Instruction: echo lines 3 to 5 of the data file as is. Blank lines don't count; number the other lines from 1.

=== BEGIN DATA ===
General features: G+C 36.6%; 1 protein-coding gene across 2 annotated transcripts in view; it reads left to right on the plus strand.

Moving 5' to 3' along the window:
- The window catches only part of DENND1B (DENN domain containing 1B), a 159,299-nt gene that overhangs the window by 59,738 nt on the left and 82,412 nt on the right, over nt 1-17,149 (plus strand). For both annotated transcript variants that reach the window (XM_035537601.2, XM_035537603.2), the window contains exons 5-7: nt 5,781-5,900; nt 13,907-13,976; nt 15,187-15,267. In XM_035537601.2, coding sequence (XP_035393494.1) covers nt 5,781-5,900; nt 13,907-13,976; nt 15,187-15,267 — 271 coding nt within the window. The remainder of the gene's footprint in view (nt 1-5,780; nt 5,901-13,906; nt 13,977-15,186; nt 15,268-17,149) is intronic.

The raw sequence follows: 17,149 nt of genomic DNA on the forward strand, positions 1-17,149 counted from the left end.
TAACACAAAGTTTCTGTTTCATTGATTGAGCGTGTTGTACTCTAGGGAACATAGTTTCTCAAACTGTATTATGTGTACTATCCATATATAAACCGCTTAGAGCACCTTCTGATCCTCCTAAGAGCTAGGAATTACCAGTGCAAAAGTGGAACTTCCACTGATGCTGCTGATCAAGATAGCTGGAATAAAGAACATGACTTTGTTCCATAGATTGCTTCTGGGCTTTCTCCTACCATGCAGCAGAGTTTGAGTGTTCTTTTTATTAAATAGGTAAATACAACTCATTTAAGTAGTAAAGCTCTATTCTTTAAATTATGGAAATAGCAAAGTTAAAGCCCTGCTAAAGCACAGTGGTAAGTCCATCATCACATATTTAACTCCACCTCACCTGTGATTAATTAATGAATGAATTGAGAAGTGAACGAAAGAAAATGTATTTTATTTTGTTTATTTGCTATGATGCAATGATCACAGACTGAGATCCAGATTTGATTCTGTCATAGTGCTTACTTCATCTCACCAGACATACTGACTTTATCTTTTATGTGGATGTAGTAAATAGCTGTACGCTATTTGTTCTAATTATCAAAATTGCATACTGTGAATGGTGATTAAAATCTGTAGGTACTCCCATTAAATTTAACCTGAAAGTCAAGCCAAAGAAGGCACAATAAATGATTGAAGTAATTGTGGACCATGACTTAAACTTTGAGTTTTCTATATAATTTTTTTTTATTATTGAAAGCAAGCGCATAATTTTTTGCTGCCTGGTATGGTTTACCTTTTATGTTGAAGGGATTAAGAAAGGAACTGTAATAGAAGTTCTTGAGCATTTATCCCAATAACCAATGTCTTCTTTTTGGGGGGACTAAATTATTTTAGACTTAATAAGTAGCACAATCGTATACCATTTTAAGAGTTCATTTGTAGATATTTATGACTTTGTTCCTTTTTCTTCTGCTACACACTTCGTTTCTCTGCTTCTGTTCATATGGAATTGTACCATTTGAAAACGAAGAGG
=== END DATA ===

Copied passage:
- The window catches only part of DENND1B (DENN domain containing 1B), a 159,299-nt gene that overhangs the window by 59,738 nt on the left and 82,412 nt on the right, over nt 1-17,149 (plus strand). For both annotated transcript variants that reach the window (XM_035537601.2, XM_035537603.2), the window contains exons 5-7: nt 5,781-5,900; nt 13,907-13,976; nt 15,187-15,267. In XM_035537601.2, coding sequence (XP_035393494.1) covers nt 5,781-5,900; nt 13,907-13,976; nt 15,187-15,267 — 271 coding nt within the window. The remainder of the gene's footprint in view (nt 1-5,780; nt 5,901-13,906; nt 13,977-15,186; nt 15,268-17,149) is intronic.

The raw sequence follows: 17,149 nt of genomic DNA on the forward strand, positions 1-17,149 counted from the left end.
TAACACAAAGTTTCTGTTTCATTGATTGAGCGTGTTGTACTCTAGGGAACATAGTTTCTCAAACTGTATTATGTGTACTATCCATATATAAACCGCTTAGAGCACCTTCTGATCCTCCTAAGAGCTAGGAATTACCAGTGCAAAAGTGGAACTTCCACTGATGCTGCTGATCAAGATAGCTGGAATAAAGAACATGACTTTGTTCCATAGATTGCTTCTGGGCTTTCTCCTACCATGCAGCAGAGTTTGAGTGTTCTTTTTATTAAATAGGTAAATACAACTCATTTAAGTAGTAAAGCTCTATTCTTTAAATTATGGAAATAGCAAAGTTAAAGCCCTGCTAAAGCACAGTGGTAAGTCCATCATCACATATTTAACTCCACCTCACCTGTGATTAATTAATGAATGAATTGAGAAGTGAACGAAAGAAAATGTATTTTATTTTGTTTATTTGCTATGATGCAATGATCACAGACTGAGATCCAGATTTGATTCTGTCATAGTGCTTACTTCATCTCACCAGACATACTGACTTTATCTTTTATGTGGATGTAGTAAATAGCTGTACGCTATTTGTTCTAATTATCAAAATTGCATACTGTGAATGGTGATTAAAATCTGTAGGTACTCCCATTAAATTTAACCTGAAAGTCAAGCCAAAGAAGGCACAATAAATGATTGAAGTAATTGTGGACCATGACTTAAACTTTGAGTTTTCTATATAATTTTTTTTTATTATTGAAAGCAAGCGCATAATTTTTTGCTGCCTGGTATGGTTTACCTTTTATGTTGAAGGGATTAAGAAAGGAACTGTAATAGAAGTTCTTGAGCATTTATCCCAATAACCAATGTCTTCTTTTTGGGGGGACTAAATTATTTTAGACTTAATAAGTAGCACAATCGTATACCATTTTAAGAGTTCATTTGTAGATATTTATGACTTTGTTCCTTTTTCTTCTGCTACACACTTCGTTTCTCTGCTTCTGTTCATATGGAATTGTACCATTTGAAAACGAAGAGG